Fantastic and almost unreal initiatives of China in the project #MadeInChina2025 – a claim for the world leadership. This plan includes 10 industries that will help the state to become a producer of valuable goods and services: from 5G technology, which will create a whole new industry of wearable Internet things, to industrial robotics, the leader of which today is South Korea.
A modernized and abundant China has every chance to become a new geopolitical center. However, the established powers rarely, if ever, give up leadership without a fight. The question is whether it will remain at the trading level or develop into something more. Current events in Hong Kong are just a gentle warning.
Otago Daily Times
But in fashion and design we are experiencing a revival of the "chinoiserie" style (literally "Chinese") but in a modified form. Now China accounts for 46% of the luxury goods market: these are works of art, expensive cars and designer clothes.
IT IS CURIOUS ENOUGH THAT THE INTEREST OF THE WEST TO EVERYTHING CHINESE APPEARED IN THE XVII CENTURY, IN CONNECTION WITH THE ACTIVITIES OF THE BRITISH OST-INDIAN TRADING COMPANY, WHICH LATER FORMED IN THE STYLE OF “CHINOISERIE”.
In the women's outfit of 1730-1760 the sleeve “a la pagoda” was in high fashion: rows of lace that in a special way descended below the elbow.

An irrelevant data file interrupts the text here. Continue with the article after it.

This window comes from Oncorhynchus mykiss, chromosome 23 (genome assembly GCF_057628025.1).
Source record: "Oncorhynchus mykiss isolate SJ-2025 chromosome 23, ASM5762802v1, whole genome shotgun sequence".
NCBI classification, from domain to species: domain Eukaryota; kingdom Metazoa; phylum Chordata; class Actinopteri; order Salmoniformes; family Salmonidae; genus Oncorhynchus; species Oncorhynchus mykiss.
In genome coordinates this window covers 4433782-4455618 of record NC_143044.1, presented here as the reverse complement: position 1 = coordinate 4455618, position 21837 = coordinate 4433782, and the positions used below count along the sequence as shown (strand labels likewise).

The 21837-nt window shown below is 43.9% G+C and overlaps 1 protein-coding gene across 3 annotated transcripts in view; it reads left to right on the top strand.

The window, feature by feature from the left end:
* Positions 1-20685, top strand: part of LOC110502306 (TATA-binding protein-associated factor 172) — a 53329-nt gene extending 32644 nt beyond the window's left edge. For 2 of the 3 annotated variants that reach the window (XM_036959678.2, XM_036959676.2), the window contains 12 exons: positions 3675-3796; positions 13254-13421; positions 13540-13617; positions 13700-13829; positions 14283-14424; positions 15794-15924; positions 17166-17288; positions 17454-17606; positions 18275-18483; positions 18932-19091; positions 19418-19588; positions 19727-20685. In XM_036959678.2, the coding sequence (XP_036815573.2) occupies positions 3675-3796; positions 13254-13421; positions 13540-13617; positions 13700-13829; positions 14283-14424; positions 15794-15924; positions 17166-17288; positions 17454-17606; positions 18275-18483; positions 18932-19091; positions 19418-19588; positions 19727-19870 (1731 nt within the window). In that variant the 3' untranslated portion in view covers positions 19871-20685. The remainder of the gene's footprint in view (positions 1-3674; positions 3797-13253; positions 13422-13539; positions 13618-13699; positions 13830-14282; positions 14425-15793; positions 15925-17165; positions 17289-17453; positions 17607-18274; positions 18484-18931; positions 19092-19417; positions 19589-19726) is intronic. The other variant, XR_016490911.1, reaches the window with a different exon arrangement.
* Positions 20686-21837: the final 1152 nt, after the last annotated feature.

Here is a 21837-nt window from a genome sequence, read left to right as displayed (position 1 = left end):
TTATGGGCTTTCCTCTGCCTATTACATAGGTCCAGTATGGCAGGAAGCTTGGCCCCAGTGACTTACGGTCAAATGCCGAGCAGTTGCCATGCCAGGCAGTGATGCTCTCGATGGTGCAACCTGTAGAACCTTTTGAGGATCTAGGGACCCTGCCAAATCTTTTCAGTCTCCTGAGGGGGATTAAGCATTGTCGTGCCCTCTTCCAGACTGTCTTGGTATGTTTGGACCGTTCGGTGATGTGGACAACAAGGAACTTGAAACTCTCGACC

In England there was a fashion for straw hats, similar to a cone-shaped Chinese headdress. Uncomfortable tiny shoes – mules – that imitated Chinese shoes, also came into use.
Francois Boucher "La toilette intime" (1742)
In recent years almost all famous designers have turned to elements of Chinese folk clothes and, in particular, to traditional Chinese designs. Without further ado Barbara Bui and Vivienne Tam use images of dragons and tigers. The famous Japanese brand Kenzo combines different folk traditions in its work, including Chinese ornaments. There are more sophisticated variations: for example, Dries Van Noten or GUCCI.
Until recently the Chinese buyers did not show much patriotism to domestic designers and preferred Western brands to them. But the successes of Chinese designers at international shows force them to reconsider their preferences.
“China: through the looking glass” is the name that one of the Balls of the Costume Institute in New York had not far ago, when the singer Rihanna appeared in the long Chinese yellow Changpao dress by designer Guo Pei. Even then, in 2015, the fashion world gave us an extremely unambiguous signal – the influence of China and Chinese culture is becoming stronger.